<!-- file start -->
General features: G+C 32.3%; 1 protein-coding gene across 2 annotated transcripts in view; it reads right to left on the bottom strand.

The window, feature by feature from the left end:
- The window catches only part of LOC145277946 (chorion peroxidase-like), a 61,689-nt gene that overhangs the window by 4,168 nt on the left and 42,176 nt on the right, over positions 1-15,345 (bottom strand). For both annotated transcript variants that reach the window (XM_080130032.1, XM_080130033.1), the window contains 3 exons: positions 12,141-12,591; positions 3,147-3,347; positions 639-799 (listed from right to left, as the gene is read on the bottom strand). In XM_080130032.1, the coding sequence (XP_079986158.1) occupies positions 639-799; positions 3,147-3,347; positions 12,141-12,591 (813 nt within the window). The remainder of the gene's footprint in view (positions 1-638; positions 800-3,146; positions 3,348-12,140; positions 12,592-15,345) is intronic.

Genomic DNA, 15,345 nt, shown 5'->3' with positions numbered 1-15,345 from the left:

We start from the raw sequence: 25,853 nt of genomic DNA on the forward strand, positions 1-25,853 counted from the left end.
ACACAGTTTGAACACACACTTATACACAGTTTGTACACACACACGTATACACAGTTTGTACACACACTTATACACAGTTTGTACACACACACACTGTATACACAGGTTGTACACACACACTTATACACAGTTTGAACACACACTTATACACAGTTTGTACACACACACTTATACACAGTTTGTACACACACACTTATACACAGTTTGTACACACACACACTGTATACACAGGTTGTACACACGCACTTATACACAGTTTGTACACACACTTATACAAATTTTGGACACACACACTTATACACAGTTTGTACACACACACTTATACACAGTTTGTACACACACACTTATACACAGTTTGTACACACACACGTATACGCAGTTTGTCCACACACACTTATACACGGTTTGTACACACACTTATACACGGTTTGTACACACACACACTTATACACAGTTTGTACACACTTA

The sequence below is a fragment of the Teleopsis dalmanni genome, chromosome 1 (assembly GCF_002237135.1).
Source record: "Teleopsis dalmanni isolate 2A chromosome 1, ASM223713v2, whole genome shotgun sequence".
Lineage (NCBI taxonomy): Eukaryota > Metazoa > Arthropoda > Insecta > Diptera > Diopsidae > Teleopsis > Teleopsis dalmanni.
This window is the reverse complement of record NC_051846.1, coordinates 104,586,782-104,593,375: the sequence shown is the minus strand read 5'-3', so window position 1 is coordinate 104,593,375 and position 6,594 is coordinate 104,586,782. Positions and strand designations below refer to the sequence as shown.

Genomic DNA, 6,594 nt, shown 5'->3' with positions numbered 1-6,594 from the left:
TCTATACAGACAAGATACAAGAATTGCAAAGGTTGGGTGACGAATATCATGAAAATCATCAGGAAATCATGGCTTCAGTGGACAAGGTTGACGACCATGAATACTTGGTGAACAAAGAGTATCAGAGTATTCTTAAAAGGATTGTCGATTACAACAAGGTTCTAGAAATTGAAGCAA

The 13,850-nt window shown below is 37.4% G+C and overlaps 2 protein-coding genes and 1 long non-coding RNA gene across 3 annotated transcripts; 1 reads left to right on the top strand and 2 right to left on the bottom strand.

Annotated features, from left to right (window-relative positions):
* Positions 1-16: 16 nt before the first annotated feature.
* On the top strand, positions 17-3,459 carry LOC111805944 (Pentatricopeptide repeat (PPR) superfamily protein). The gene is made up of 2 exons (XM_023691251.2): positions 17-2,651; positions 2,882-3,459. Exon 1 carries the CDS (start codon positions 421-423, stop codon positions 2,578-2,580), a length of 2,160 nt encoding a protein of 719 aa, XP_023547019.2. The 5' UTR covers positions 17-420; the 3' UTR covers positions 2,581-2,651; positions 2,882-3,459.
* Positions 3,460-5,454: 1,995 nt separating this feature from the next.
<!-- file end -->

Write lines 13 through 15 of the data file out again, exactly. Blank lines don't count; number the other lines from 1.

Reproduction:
The 13,850-nt window shown below is 37.4% G+C and overlaps 2 protein-coding genes and 1 long non-coding RNA gene across 3 annotated transcripts; 1 reads left to right on the top strand and 2 right to left on the bottom strand.

Annotated features, from left to right (window-relative positions):
* Positions 1-16: 16 nt before the first annotated feature.